This is arguably the best and the most adventurous disc Susan Tedeschi has done. She truly stretches her boundaries, while playing some of the best music she has recorded to this time. She wrote or co-wrote 10 of the 11 songs, and Allen Toussaint wrote the remaining song. The growth has really been most noticeable since her marriage to Derek Trucks, and playing with him and being exposed to that ever widening circle of top level musicians and songwriters that seem to flow around that Allman Brothers/Government Mule/etc cadre of people. This is a diverse group of musicians and songwriters that span decades and genres; from people such as Jimmy Herring and Tommy Talton to Ike Stubblefield, it is as wide-ranging a group as you will find. Not only has Susan's playing, singing made major strides but also her songwriting has grown by major leaps and bounds. On this disc she collaborates with such disparate writers as Tony Joe White, Gary Louris, John Leventhal, of course her husband and Doyle Bramhall II, all with great effect. Her ode, 700 Houses, which portrays the devastating events this country has seen in forms of weather related occurrences, is both stunning and shaming and hopeful all at the same time, and a beautiful and very effective song.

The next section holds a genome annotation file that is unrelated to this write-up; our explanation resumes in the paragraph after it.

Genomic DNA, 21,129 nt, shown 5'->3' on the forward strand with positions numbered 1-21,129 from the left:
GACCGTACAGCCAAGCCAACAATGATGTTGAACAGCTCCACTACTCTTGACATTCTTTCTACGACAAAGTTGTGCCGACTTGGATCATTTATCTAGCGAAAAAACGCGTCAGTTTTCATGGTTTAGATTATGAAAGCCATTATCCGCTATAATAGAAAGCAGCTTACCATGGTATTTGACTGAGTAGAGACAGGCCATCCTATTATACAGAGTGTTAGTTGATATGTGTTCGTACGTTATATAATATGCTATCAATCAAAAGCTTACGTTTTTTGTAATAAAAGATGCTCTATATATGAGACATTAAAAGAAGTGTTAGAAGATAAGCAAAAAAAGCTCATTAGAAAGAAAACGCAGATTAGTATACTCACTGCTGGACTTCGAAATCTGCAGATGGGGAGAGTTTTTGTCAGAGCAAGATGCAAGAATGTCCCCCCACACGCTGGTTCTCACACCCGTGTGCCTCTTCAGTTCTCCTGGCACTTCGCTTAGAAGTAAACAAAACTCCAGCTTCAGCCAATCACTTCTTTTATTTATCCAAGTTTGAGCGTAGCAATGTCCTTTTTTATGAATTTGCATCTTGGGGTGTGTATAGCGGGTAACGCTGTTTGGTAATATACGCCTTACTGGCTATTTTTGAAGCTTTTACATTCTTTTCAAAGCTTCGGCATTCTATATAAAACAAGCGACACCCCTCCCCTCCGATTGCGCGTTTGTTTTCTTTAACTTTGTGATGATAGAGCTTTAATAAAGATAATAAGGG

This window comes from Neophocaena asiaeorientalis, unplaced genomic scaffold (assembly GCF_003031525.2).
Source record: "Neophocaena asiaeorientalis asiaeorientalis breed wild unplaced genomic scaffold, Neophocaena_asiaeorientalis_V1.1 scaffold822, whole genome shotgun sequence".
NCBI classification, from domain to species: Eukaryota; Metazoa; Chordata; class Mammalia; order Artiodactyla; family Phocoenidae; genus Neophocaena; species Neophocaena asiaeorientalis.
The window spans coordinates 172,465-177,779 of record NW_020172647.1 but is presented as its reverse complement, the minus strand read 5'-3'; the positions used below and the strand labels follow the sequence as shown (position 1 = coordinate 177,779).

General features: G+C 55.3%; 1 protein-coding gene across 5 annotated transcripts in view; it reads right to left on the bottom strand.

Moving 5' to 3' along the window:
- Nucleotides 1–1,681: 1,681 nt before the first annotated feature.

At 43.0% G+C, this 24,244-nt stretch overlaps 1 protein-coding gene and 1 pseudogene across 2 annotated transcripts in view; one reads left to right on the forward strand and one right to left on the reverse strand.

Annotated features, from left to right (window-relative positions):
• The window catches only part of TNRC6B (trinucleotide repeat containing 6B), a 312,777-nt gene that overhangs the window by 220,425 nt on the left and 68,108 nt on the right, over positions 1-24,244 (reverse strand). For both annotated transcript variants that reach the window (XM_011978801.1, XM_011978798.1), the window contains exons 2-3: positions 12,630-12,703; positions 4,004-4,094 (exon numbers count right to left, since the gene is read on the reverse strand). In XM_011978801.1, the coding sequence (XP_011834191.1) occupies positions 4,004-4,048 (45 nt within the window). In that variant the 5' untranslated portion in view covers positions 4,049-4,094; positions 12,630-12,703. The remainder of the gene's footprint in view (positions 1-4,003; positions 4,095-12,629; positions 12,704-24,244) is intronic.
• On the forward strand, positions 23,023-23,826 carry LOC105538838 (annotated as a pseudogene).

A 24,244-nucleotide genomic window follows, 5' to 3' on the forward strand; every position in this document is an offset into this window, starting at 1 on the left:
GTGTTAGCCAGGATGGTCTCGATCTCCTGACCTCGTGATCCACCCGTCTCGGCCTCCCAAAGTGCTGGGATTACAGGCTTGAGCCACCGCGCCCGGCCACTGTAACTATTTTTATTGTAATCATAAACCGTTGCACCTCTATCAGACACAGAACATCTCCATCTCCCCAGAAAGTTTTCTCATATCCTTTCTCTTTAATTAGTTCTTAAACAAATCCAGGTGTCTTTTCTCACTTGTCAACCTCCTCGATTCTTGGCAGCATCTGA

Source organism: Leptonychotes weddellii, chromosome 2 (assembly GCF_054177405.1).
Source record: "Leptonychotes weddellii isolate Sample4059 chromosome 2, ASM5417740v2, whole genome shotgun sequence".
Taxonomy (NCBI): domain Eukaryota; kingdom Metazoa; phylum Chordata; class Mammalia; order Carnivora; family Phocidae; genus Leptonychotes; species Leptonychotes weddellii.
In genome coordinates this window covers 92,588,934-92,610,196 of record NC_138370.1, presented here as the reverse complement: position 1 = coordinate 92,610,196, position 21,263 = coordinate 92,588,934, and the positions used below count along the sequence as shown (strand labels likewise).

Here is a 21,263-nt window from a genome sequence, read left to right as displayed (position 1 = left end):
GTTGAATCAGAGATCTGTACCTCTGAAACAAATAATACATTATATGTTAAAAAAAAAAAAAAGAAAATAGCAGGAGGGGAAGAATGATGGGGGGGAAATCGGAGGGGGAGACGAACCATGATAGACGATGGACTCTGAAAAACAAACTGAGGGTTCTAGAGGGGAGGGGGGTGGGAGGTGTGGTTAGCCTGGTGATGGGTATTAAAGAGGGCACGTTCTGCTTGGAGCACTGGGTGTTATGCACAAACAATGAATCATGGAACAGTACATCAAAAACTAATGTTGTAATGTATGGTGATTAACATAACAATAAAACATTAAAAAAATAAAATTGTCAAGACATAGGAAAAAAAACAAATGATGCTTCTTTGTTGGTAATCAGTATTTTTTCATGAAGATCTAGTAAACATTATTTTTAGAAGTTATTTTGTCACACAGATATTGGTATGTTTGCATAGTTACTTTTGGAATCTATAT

On this disc her band, which has evolved from the first recordings, stays with her on her blues based material, whether she chooses to venture into R & B, funk or gospel, she lets her voice come through with an emotional expressiveness that wasn't always there before (perhaps being a mother has added some of that). Listen to what she does with Can't Sleep At Night, the only song she wrote by herself on the disc. Whether the song is a shouter song, think Janis Joplin, or a more hushed number, here think either Bonnie Raitt or Toni Lynn Washington, she sculpts her voice to fit it beautifully. The band stays with her all the way and it sure doesn't hurt any little bit to have assisting her such heavy weights in the studio as Derek Trucks and Doyle Bramhall II,. Least we forget her ability as a guitarist, she does the lead guitar work on most of the disc and she doesn't have to take a backseat to anyone. This is at times a raver and at others a touching homage to all that has come before her and made her the force she is still becoming. Back To The River is beautiful and touching piece of work that makes us eager for the next chapter.
Edited by: David N. Pyles
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